An extract from willow bark shows high potential as an agent against viral infections. Various active ingredients for medicines have already been obtained from the bark of willow trees, including salicin, the precursor to modern aspirin.
A Finnish research team led by Prof. Varpu Marjomäki from the University of Jyväskylä has investigated the antiviral potential of hot water extracts from willow bark against coronaviruses and enteroviruses and published the promising results in the specialist journal “Frontiers in Microbiology”.
Looking for anti-virus drugs
From a seasonal cold to gastrointestinal infections, viruses can cause a wide variety of illnesses and result in dangerous epidemics. Drugs that work against a broad spectrum of viruses are not yet available.
However, in cell sample experiments, the researchers now tested the effect of a willow bark extract against enveloped coronaviruses, which cause both colds and COVID-19, and against non-enveloped enteroviruses, which can cause various diseases from colds to meningitis.
In previous studies, the researchers had already successfully tested the effect of willow bark extract against enteroviruses, and in the new study, additional viruses were added. The team also tried to understand the mechanism of action of the extract.
The extract was made from the bark of willow branches, which was cut into pieces, frozen, ground and then extracted with hot water, the team explains. The researchers tested its antiviral effect on cell cultures.
Effective protection against infections
Among other things, they determined how long it took for the extract to act on infected cells and how well it inhibited virus activity. The experts explain that it has been shown that the extract does not harm the cells, but effectively protects them from infections.
In the case of SARS-CoV-2, the pathogen that causes COVID-19, the researchers also found that this virus penetrated the cells despite treatment with the extract, but was unable to multiply there.
Overall, the study makes it clear that willow bark extract can work against two differently structured virus types, although the mechanism of action appears to be very different because treated enteroviruses were unable to penetrate cells, according to the research team.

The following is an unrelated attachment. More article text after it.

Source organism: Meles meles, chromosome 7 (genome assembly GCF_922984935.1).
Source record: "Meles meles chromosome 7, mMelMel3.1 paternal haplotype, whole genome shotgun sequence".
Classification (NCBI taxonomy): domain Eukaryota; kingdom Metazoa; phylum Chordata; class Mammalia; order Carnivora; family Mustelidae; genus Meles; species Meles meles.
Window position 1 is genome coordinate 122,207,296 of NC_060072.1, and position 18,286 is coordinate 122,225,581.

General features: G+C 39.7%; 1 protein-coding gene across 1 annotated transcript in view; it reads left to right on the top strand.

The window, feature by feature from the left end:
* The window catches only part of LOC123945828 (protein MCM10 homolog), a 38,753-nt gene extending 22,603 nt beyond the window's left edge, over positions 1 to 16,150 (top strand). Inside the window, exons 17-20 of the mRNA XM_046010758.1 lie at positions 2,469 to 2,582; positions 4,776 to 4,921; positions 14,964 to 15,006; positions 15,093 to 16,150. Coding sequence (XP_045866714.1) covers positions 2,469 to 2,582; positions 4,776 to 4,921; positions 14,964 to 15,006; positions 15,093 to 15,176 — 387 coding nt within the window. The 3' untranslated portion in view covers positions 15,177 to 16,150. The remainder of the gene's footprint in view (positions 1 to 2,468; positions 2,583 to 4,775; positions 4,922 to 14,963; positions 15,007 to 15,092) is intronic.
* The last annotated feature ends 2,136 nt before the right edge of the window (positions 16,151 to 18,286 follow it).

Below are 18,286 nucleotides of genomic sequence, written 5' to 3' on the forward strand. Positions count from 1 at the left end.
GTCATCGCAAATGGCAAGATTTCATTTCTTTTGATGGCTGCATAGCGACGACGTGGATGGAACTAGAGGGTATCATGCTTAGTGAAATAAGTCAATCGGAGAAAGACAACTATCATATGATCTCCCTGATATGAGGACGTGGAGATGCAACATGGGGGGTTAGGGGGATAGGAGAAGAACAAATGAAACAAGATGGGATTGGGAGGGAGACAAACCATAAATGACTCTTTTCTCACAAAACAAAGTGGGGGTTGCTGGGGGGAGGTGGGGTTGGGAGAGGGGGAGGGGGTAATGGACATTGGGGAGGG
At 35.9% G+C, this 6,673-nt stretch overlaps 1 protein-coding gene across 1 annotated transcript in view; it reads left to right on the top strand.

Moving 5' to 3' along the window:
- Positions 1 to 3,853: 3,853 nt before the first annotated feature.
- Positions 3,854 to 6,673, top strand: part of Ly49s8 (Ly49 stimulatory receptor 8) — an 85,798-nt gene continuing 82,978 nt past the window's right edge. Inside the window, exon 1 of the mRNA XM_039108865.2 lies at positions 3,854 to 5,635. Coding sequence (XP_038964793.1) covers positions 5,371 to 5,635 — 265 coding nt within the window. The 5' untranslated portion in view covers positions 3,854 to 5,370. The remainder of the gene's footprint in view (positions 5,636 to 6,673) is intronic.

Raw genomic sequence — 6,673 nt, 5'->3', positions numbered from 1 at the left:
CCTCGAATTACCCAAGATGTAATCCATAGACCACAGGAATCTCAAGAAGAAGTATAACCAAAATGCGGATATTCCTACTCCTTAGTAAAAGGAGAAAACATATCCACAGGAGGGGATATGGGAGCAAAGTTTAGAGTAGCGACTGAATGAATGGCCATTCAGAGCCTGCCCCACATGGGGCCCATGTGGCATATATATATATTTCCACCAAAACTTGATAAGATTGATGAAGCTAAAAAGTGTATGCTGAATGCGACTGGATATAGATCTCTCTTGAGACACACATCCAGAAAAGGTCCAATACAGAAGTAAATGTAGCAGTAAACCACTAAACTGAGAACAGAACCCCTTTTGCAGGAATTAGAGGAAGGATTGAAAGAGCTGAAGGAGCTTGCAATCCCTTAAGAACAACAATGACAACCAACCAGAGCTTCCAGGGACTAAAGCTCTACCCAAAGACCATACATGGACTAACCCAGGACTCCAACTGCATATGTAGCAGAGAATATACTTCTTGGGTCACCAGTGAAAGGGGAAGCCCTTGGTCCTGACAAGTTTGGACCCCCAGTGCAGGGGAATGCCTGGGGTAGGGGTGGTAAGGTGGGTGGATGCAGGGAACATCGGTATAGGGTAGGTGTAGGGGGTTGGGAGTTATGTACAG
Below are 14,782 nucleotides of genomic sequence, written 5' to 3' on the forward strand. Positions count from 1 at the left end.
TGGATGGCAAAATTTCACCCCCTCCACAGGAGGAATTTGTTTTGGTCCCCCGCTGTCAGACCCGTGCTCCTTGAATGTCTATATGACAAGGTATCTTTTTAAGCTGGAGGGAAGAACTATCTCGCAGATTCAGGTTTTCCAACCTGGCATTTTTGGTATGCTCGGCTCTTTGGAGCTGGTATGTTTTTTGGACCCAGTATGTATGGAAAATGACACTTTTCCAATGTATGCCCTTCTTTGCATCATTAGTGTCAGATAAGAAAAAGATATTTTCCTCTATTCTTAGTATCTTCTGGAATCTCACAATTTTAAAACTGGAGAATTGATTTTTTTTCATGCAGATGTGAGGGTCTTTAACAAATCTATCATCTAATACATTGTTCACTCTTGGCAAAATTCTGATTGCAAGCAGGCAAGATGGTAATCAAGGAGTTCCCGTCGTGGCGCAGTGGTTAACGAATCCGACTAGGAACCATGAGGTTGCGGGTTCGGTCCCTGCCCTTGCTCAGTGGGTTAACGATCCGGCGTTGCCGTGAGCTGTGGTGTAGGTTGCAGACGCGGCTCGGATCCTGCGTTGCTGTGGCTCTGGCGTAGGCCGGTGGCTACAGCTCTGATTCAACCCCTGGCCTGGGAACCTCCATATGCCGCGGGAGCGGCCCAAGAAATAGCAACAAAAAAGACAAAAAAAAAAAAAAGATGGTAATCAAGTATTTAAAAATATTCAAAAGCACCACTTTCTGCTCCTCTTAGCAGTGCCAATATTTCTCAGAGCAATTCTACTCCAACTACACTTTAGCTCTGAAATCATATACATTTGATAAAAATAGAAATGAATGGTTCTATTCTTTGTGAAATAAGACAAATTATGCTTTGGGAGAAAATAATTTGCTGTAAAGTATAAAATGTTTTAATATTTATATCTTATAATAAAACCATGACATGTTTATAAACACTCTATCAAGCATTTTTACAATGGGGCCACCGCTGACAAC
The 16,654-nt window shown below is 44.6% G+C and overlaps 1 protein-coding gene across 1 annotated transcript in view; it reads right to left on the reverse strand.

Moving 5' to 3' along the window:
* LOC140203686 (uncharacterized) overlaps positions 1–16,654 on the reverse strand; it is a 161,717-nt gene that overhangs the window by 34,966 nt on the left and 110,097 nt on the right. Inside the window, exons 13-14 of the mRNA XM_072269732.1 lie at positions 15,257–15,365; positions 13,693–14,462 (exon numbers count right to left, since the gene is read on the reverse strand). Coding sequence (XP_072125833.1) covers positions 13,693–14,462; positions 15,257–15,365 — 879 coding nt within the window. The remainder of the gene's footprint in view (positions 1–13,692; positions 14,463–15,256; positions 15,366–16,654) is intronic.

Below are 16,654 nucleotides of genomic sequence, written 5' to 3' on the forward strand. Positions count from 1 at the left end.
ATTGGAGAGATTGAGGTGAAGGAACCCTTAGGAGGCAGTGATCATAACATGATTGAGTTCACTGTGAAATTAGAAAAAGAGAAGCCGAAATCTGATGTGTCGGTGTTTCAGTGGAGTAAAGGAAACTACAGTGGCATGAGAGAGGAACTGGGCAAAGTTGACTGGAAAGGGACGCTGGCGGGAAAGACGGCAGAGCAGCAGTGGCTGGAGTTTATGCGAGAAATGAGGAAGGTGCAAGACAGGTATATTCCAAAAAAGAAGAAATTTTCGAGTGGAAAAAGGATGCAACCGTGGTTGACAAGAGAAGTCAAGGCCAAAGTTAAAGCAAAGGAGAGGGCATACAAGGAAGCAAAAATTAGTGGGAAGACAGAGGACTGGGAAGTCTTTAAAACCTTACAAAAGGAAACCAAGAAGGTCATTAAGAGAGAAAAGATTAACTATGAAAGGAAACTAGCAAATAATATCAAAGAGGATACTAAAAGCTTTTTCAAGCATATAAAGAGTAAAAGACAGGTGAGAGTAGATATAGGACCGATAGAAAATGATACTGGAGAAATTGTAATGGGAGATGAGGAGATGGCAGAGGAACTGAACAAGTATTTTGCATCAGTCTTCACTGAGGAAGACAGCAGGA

In subsequent studies, the team examined the role played by the timing of adding the extract to understand whether the extract attacks specific phases of the virus life cycle. It turned out that the extract apparently worked on the surface of the virus and not at a specific stage of its replication cycle.
Furthermore, microscopic examinations made it clear that the coronaviruses were broken down, while the enteroviruses were apparently locked up and prevented from releasing their genome and reproducing, the researchers explain.
Revolutionary new antiviral therapies?
“The extracts worked against different viruses via different mechanisms, but were equally effective in inhibiting enveloped and non-enveloped viruses,” emphasizes Prof. Marjomäki. The success of the willow bark extract is probably based on the interaction of various bioactive compounds.
Further research is now required to understand the bioactive compounds involved, their chemical structure and how they work. The researchers hope that this could potentially lead to revolutionary new antiviral treatments. (fp)